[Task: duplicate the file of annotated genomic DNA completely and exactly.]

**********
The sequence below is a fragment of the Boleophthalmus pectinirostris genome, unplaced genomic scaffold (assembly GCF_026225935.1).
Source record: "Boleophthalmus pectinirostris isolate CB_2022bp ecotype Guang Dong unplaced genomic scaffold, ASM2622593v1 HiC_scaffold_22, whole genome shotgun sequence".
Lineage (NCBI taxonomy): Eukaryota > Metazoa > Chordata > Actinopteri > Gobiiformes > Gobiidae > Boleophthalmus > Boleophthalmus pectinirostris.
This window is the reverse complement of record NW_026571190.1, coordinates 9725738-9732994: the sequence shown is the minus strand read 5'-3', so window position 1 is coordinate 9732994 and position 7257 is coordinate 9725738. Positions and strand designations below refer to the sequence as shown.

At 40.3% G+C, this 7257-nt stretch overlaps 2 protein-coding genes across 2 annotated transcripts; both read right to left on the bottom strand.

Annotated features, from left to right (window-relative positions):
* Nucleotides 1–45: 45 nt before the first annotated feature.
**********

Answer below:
The sequence below is a fragment of the Boleophthalmus pectinirostris genome, unplaced genomic scaffold (assembly GCF_026225935.1).
Source record: "Boleophthalmus pectinirostris isolate CB_2022bp ecotype Guang Dong unplaced genomic scaffold, ASM2622593v1 HiC_scaffold_22, whole genome shotgun sequence".
Lineage (NCBI taxonomy): Eukaryota > Metazoa > Chordata > Actinopteri > Gobiiformes > Gobiidae > Boleophthalmus > Boleophthalmus pectinirostris.
This window is the reverse complement of record NW_026571190.1, coordinates 9725738-9732994: the sequence shown is the minus strand read 5'-3', so window position 1 is coordinate 9732994 and position 7257 is coordinate 9725738. Positions and strand designations below refer to the sequence as shown.

At 40.3% G+C, this 7257-nt stretch overlaps 2 protein-coding genes across 2 annotated transcripts; both read right to left on the bottom strand.

Annotated features, from left to right (window-relative positions):
* Nucleotides 1–45: 45 nt before the first annotated feature.